More than a quarter of Clinton’s work emails have now been released, in monthly instalments under a Freedom of Information ruling, after she handed over 30,000 pages of documents last year. So what does this most recent batch – which consists of 4,368 emails (totalling 7,121 pages) – reveal?
 

David Miliband’s pain

There’s a lot of insight into the last Labour leadership election in Clinton’s correspondence. One email from September 2010 reveals David Miliband’s pain at being defeated by his brother. He writes: “Losing is tough. When you win the party members and MPs doubly so. (When it's your brother...).”


Reaction to Ed Miliband becoming Labour leader

Clinton’s reply to the above email isn’t available in the cache, but a message from an aide about Ed Miliband’s victory in the leadership election suggests they were taken aback – or at least intrigued – by the result. Forwarding the news of Ed’s win to Clinton, it simply reads: “Wow”.


Clinton’s take on it, written in an email to her long-time adviser, Sidney Blumenthal, is: “Clearly more about Tony that [sic] David or Ed”.

Blumenthal expresses regret about the “regression” Ed’s win suggests about the Labour party. He writes to Clinton: “David Miliband lost by less than 2 percent to his brother Ed. Ed is the new leader. David was marginally hurt by Tony's book but more by Mandelson's endorsement coupled with his harsh statements about the left. This is something of a regression.”
 

Peter Mandelson is “mad”

In fact, team Clinton is less than enthusiastic about the influence Mandelson has over British politics. One item in a long email from Blumenthal to Clinton, labelled “Mandelson Watch”, gives her the low-down on the former Business Secretary’s machinations, in scathing language. It refers to him as being “in a snit” for missing out on the EU Commissioner position, and claims those in Europe think of him as “mad”. In another email from Blumenthal – about Labour’s “halted” coup against Gordon Brown – he says of Mandelson: “No one trusts him, yet he's indispensable.”

That whole passage about the coup is worth reading – for the clear disappointment in David Miliband, and description of his brother as a “sterling fellow”:


Obsession with “Tudor” Labour plotting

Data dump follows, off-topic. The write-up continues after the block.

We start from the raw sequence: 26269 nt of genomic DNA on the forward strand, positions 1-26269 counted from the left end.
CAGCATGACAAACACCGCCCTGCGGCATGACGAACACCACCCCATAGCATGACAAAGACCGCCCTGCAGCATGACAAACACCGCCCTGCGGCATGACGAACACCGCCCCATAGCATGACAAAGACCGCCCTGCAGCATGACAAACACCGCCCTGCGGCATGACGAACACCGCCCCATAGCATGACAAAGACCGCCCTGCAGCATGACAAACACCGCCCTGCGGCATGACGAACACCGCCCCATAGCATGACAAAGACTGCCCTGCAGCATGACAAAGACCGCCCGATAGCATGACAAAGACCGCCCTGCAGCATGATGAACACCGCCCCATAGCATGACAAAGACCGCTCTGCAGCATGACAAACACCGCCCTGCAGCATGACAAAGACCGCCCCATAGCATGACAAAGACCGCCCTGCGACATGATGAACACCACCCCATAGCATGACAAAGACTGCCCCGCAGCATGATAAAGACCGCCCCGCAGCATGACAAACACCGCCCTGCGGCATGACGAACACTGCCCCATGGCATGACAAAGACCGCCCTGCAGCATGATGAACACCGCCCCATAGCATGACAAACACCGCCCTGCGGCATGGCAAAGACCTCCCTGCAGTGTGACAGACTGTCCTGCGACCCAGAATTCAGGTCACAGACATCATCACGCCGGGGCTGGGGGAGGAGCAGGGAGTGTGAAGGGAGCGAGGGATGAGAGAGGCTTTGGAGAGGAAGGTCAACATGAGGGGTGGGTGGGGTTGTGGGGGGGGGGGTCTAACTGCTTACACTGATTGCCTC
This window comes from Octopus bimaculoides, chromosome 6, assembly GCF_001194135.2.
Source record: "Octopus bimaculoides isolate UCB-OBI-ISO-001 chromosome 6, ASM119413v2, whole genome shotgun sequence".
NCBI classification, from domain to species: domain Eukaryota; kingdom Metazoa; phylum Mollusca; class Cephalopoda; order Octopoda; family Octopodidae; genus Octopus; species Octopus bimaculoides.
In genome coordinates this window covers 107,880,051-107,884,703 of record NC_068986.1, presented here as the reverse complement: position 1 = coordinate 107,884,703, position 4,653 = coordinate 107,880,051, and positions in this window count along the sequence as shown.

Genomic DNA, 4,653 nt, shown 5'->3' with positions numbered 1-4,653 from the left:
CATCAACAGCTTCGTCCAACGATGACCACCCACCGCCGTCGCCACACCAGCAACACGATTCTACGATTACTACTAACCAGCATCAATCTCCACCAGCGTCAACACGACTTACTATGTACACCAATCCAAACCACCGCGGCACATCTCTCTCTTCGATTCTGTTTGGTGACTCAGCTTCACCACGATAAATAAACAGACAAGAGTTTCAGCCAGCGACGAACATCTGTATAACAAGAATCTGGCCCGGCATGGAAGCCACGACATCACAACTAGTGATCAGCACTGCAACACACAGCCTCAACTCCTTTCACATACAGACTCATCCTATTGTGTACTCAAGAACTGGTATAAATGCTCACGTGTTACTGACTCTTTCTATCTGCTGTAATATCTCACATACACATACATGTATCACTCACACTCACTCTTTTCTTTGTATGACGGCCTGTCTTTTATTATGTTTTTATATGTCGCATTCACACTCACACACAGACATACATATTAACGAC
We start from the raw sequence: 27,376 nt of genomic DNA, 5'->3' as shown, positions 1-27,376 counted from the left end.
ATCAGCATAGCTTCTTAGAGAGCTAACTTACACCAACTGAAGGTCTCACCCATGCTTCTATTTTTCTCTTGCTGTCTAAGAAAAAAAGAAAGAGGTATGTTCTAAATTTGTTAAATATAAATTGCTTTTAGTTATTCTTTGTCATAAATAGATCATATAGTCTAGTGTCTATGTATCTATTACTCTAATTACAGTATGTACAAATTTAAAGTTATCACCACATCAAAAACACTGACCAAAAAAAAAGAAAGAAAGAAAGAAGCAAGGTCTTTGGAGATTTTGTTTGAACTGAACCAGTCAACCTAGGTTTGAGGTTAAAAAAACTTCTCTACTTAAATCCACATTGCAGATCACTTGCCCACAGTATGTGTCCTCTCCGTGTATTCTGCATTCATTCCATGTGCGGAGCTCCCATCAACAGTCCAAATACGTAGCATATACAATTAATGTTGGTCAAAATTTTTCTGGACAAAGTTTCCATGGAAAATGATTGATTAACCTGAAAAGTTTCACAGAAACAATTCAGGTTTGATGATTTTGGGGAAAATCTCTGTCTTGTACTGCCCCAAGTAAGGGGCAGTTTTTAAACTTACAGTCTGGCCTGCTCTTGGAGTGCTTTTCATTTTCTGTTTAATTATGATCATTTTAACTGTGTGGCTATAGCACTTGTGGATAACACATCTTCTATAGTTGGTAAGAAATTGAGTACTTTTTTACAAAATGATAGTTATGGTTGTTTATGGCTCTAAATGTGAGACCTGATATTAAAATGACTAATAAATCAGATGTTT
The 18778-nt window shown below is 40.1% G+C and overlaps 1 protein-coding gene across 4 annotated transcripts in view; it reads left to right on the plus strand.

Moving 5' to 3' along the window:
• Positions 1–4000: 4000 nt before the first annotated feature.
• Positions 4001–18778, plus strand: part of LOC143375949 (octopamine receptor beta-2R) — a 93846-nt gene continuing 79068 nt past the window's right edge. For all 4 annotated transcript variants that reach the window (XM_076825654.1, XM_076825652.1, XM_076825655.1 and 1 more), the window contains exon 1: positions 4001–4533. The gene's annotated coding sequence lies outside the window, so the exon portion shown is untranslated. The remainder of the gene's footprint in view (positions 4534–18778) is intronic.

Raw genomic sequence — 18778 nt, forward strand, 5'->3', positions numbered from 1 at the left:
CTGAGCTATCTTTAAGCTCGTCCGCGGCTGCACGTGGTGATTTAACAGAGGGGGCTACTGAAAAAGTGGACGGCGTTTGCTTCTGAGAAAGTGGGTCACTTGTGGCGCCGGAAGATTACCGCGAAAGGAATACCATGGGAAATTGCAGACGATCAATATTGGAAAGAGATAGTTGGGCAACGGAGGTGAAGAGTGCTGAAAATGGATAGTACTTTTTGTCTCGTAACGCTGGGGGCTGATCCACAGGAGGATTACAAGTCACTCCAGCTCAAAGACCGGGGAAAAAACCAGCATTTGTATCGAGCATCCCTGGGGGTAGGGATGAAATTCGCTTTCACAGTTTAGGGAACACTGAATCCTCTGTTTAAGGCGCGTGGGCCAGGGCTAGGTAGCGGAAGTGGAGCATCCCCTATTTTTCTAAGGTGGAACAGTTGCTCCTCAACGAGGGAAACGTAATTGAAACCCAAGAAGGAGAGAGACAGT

Clinton appears to have been kept in the loop on every detail of Labour party infighting. While Mandelson is a constant source of suspicion among her aides, Clinton herself clearly has a lot of time for David Miliband, replying “very sorry to read this confirmation” to an email about his rumoured demotion.

A May 2009 email from Blumenthal to Clinton, which describes Labour politicians’ plots as “like the Tudors”, details Ed Balls’ role in continuing Tony Blair and Gordon Brown’s “bitter rivalry”:


“Disingenuous” Tories “offending” Europe

The Tories don’t get off lightly either. There is intense suspicion of David Cameron’s activities in Europe, even before he is Prime Minister. Blumenthal – whose email about a prospective Cameron government being “aristocratic” and “narrowly Etonian” was released in a previous batch of Clinton’s correspondence – writes:

Without passing "Go," David Cameron has seriously damaged his relations. with the European leaders. Sending a letter to Czech leader Vaclay Klaus encouraging him not to sign the Lisbon Treaty, as though Cameron were already Prime Minister, he has offended Sarkozy., Merkel and Zapatero.

He also accuses him of a “tilt to the Tory right on Europe”.

In the same email, Blumenthal tells Clinton that William Hague (then shadow foreign secretary), “has arduously pressured for an anti-EU stance, despite his assurances to you that Tory policy toward Europe would be marked by continuity”.

In the aftermath of the 2010 UK election, Blumenthal is apprehensive about Hague’s future as Foreign Secretary, emailing Clinton: “I would doubt you’ll see David again as foreign secretary. Prepare for hauge [sic, William Hague], who is deeply anti-European and will be disingenuous with you.”

Anoosh Chakelian is deputy web editor at the New Statesman.